By Christopher Zoukis
It’s hard to track how many people in America suffer from mental illness. The term covers a broad range from manageable depression to very serious personality disorders. Even worse, since the stigma around mental illness is just now easing, the number of reported cases falls below the number of those that require treatment.
According to the National Alliance on Mental Illness, approximately 18.5 per cent, or one in every five, adults in America experiences mental illness. Of those, four per cent of the cases are serious (defined as where it limits major life activities). A strong correlation also exists between substance abuse and mental illness. There is also a correlation between chronic medical issues and mental illness.
Even though mental illness is treatable, Americans suffering from severe mental illness die an average of 25 years earlier than their peers. This could be linked to a lack of seeking treatment, and lack of available treatment due to location, costs, socio-economic factors, etc.
If mental illness is such a problem in America, what does this disease look like behind bars?
In more than 40 states, prisons house more mentally ill offenders than the area’s largest state psychiatric hospital. Between 15-20 per cent of people who are incarcerated have a serious mental illness, according to a study by the Treatment Advocacy Center.
The study also shows mentally ill prisoners remain incarnated much longer than other inmates. In Orange County Jail, for example, the average stay is 26 days for a mentally sound inmate, and 51 days for a mentally ill one. On Riker’s Island it is 42 days versus 215 days. Reasons for the longer stays vary, including an inability to understand and follow the rules, and delays due to needing an evaluation to see if the inmate is fit for trial. Wait times in state hospitals for pre-trial evaluations range from 30 days in most states, to a year in others.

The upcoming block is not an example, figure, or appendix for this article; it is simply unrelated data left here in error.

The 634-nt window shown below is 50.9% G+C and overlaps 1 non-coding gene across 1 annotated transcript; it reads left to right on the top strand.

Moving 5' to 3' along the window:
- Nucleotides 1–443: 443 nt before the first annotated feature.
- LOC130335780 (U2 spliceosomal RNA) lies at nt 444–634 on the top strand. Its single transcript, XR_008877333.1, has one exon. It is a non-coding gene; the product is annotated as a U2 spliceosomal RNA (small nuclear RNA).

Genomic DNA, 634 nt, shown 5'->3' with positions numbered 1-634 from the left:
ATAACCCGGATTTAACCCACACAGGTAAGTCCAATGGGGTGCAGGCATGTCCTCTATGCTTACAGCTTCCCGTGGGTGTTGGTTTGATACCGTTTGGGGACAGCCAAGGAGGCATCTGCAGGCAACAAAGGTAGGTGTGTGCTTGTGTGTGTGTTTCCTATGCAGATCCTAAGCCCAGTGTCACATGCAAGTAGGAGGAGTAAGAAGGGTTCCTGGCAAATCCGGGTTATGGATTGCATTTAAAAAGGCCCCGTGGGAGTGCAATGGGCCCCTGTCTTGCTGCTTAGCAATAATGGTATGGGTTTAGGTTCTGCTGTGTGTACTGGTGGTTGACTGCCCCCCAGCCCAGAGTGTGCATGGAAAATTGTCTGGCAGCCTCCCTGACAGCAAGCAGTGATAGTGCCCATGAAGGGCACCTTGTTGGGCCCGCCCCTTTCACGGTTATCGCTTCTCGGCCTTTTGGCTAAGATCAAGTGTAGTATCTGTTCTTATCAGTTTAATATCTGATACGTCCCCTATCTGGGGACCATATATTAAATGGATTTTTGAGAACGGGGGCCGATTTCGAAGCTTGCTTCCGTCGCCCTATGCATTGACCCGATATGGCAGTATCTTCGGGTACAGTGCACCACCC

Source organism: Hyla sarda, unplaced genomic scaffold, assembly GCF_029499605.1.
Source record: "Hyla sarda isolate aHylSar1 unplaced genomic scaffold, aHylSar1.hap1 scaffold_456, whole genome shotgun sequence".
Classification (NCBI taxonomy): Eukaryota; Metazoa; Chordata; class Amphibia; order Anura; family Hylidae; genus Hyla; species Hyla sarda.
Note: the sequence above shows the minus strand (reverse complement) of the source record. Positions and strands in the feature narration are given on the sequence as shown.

Now, here is where things get very interesting. The Treatment Prospects for Persons With Severe Mental Illness in an Urban County Jail report by H. Richard Lamb, M.D., Linda E. Weinberger, Ph.D., Jeffrey S. Marsh, M.D., and Bruce H. Gross, J.D., Ph.D. notes: “A large percentage of persons with severe mental illness received their acute psychiatric inpatient treatment in the criminal justice system rather than in the mental health system.”
Despite mental illness being a very widespread problem in America, the larger share of the mentally ill are receiving treatment while incarcerated instead of in the health care system.
The report continues: “Many mental health, law enforcement, and legal professionals are concerned that the criminal justice system has become a predominant disposition for large numbers of persons with severe mental illness who are in need of treatment. Various reasons have been cited for this phenomenon. They include the lack of access to adequate treatment for persons with mental illness in the community, deinstitutionalization and the limited availability of psychiatric hospital beds, the interactions between persons with severe mental illness and law enforcement personnel, and more formal and rigid criteria for civil commitment.”
Those with a mental illness are more likely to go to jail – and more likely to get treatment inside the system than without. It’s kind of a wash and a very ironic one.
So what’s the solution? Better care and more robust understanding and treatment of the mentally ill in the community, which will help prevent the mentally ill from being incarcerated in the first place. While it’s great that treatment is available in jail, treatment outside of prison walls will make even more of an impact on the community, and would go a long way in saving and turning around lives without the stint (and cost, and stigma, and trauma) of jail.
Christopher Zoukis is the author of Federal Prison Handbook: The Definitive Guide to Surviving the Federal Bureau of Prisons, (Middle Street Publishing, 2017), and College for Convicts: The Case for Higher Education in American Prisons (McFarland & Co., 2014). He regularly contributes to New York Daily News, Prison Legal News and Criminal Legal News. He can be found online at ChristopherZoukis.com, PrisonEducation.com and PrisonerResource.com.